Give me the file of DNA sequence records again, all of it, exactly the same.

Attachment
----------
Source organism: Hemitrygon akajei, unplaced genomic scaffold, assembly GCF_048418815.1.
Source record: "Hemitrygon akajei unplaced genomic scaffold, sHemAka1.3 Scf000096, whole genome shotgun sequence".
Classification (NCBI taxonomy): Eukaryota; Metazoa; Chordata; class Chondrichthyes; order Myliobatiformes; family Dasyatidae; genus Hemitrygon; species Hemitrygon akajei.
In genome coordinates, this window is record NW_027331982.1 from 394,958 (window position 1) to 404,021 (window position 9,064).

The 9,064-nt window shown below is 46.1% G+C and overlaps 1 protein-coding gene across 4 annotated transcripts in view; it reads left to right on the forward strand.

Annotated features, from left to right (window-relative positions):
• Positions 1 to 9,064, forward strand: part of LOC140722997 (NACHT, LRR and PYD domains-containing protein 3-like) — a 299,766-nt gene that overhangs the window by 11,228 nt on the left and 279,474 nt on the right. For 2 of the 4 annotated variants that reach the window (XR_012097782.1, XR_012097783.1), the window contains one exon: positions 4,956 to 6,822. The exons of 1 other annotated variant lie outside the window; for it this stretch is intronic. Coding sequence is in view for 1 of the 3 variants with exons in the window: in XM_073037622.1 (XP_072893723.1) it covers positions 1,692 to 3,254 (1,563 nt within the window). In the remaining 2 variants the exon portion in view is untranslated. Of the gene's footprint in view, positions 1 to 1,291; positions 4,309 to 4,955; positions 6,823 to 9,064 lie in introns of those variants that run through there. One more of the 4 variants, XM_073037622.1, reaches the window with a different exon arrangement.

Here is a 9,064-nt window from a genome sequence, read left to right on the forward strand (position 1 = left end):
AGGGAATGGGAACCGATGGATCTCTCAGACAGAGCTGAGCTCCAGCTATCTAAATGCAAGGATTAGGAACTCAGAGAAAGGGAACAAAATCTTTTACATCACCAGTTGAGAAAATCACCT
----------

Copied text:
Source organism: Hemitrygon akajei, unplaced genomic scaffold, assembly GCF_048418815.1.
Source record: "Hemitrygon akajei unplaced genomic scaffold, sHemAka1.3 Scf000096, whole genome shotgun sequence".
Classification (NCBI taxonomy): Eukaryota; Metazoa; Chordata; class Chondrichthyes; order Myliobatiformes; family Dasyatidae; genus Hemitrygon; species Hemitrygon akajei.
In genome coordinates, this window is record NW_027331982.1 from 394,958 (window position 1) to 404,021 (window position 9,064).

The 9,064-nt window shown below is 46.1% G+C and overlaps 1 protein-coding gene across 4 annotated transcripts in view; it reads left to right on the forward strand.

Annotated features, from left to right (window-relative positions):
• Positions 1 to 9,064, forward strand: part of LOC140722997 (NACHT, LRR and PYD domains-containing protein 3-like) — a 299,766-nt gene that overhangs the window by 11,228 nt on the left and 279,474 nt on the right. For 2 of the 4 annotated variants that reach the window (XR_012097782.1, XR_012097783.1), the window contains one exon: positions 4,956 to 6,822. The exons of 1 other annotated variant lie outside the window; for it this stretch is intronic. Coding sequence is in view for 1 of the 3 variants with exons in the window: in XM_073037622.1 (XP_072893723.1) it covers positions 1,692 to 3,254 (1,563 nt within the window). In the remaining 2 variants the exon portion in view is untranslated. Of the gene's footprint in view, positions 1 to 1,291; positions 4,309 to 4,955; positions 6,823 to 9,064 lie in introns of those variants that run through there. One more of the 4 variants, XM_073037622.1, reaches the window with a different exon arrangement.

Here is a 9,064-nt window from a genome sequence, read left to right on the forward strand (position 1 = left end):
AGGGAATGGGAACCGATGGATCTCTCAGACAGAGCTGAGCTCCAGCTATCTAAATGCAAGGATTAGGAACTCAGAGAAAGGGAACAAAATCTTTTACATCACCAGTTGAGAAAATCACCT